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Newly discovered fossils show snakes had legs — is this a win for the Bible?
DEA / C. BALOSSINI / Contributor, De Agostini Editorial, Getty Images

Newly discovered fossils show snakes had legs — is this a win for the Bible?

Is this proof?

A new fossil discovery lends credence to the biblical narrative found in the book of Genesis that snakes may once have had legs.

Archaeologists in Patagonia, Argentina, recently found an extremely well preserved skull of a previously unknown species of snake that had hind legs, a study published in Science Advances journal last Thursday describes.

The group of researchers have named the newly discovered species "Najash rionegrina" after the Hebrew word,"nahash," meaning "snake."

Bible-believers are calling the discovery proof that the Genesis account of the serpent in the Garden of Eden is accurate.

What does the Bible say?

In the book of Genesis, the serpent, used by Satan, tricks the woman to eat the fruit of the tree of knowledge of good and evil, an act which God had forbidden.

For its actions, God pronounced a curse on the serpent, saying "'because you have done this, cursed are you above all livestock and above all beasts of the field; on your belly you shall go, and dust you shall eat all the days of your life.'" (Genesis 3:14, English Standard Version)

The account seems to indicate that before the curse, snakes had legs like other "beasts of the field."

Anything else?

The Science Advances study described understanding the adaptations in snake species' as a prevailing challenge due to the "very limited fossil record" of early snakes.

Though scientific researchers have long believed early snakes had legs due to the changes of structure leading to the modern snake's skull, they lacked the fossil record to back it up.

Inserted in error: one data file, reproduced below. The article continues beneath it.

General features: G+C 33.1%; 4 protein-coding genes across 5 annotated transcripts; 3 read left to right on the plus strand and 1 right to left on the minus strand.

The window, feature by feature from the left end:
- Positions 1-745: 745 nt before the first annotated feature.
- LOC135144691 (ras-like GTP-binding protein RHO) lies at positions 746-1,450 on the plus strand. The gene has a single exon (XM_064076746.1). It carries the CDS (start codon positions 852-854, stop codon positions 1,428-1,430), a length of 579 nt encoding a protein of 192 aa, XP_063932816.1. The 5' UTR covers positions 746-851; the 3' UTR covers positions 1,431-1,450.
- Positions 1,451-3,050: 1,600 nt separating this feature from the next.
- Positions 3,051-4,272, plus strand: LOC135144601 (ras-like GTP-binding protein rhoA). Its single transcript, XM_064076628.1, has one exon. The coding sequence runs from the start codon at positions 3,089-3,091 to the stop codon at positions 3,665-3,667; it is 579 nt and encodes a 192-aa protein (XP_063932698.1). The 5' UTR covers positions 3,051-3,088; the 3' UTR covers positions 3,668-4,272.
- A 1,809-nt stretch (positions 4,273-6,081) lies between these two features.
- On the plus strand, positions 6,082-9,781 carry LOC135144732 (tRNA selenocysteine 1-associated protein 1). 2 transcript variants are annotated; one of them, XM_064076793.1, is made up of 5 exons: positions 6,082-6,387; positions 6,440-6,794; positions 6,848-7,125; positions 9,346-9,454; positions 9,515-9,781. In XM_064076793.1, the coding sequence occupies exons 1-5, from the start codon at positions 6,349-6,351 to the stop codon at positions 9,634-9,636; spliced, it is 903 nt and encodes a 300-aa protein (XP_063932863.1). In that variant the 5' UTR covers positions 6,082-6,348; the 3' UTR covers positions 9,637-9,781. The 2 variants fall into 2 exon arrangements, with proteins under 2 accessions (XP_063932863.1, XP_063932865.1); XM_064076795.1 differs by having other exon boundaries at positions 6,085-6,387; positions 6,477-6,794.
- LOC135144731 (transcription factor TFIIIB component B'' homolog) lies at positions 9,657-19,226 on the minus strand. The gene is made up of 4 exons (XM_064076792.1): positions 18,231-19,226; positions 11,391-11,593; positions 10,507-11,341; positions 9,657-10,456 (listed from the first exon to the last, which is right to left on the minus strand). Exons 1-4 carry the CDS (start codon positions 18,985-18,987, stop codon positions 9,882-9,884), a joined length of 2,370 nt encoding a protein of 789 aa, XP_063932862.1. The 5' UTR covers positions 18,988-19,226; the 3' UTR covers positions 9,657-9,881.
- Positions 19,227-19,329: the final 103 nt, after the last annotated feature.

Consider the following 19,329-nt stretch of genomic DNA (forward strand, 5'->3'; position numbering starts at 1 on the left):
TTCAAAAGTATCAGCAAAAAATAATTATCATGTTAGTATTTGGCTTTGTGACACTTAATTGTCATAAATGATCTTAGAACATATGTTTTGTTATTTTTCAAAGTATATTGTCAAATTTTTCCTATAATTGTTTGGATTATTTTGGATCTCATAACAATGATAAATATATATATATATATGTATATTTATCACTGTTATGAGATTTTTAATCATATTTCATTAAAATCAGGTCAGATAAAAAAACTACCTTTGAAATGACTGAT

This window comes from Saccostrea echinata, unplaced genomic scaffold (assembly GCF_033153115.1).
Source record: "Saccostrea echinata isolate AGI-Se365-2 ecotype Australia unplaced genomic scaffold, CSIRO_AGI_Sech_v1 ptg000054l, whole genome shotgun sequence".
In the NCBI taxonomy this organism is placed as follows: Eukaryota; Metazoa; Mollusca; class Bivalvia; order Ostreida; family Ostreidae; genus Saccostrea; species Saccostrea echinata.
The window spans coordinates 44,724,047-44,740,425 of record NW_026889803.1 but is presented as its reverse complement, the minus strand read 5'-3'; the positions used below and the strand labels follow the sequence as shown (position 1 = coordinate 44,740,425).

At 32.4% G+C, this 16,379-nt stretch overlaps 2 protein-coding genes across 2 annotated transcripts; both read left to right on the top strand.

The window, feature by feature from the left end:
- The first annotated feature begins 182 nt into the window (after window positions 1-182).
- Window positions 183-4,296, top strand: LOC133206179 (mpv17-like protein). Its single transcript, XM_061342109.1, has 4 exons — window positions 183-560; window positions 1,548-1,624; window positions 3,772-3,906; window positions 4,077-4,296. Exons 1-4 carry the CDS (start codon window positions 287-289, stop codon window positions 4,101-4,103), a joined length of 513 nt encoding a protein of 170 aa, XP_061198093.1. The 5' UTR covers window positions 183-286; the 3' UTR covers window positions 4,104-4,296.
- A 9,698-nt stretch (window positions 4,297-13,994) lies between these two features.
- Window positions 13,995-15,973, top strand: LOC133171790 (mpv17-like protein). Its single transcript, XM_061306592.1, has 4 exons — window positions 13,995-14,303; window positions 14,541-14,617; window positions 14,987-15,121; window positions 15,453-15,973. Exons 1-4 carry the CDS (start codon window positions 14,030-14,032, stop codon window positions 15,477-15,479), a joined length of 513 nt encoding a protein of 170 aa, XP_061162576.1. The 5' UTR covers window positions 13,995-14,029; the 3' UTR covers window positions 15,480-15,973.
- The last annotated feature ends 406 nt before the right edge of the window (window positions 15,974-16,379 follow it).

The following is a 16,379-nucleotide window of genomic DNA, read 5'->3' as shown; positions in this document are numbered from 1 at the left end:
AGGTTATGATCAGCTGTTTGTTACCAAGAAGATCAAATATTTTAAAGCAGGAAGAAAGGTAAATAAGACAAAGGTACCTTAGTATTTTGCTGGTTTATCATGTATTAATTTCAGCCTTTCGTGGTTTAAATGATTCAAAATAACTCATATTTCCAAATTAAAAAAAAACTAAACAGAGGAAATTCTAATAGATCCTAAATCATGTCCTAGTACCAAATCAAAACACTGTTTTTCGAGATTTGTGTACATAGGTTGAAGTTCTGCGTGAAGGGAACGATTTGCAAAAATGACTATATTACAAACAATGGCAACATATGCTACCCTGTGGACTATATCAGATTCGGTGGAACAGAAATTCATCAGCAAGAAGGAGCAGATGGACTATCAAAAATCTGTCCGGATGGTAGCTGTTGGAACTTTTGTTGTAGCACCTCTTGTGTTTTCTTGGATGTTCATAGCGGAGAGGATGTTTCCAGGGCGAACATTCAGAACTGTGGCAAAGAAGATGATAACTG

The recent discovery provide scientists with "the first three-dimensionally preserved skulls of the legged snake 'Najash.'"

It is not the first time, however, that legged snake fossils have been discovered, but debate about where snakes evolved from has been hotly contested. There are two main theories: One says that snakes evolved in the ocean and later colonized land, and the second argues that snakes evolved from burrowing lizards.

The "Najash" discovery is pertinent for the latter theory.

In an article on Live Science, the two authors of the published study, Michael Caldwell and Alessandro Palci, say, among other things, "the skull of Najash tells us that ancestral snakes were very similar to some of their close lizard relatives, such as big-bodied, big-headed lizards like Komodo dragons."

"This is a far cry indeed from the idea that snakes could have evolved from tiny, blind, worm-like, small-mouthed ancestors," they added.

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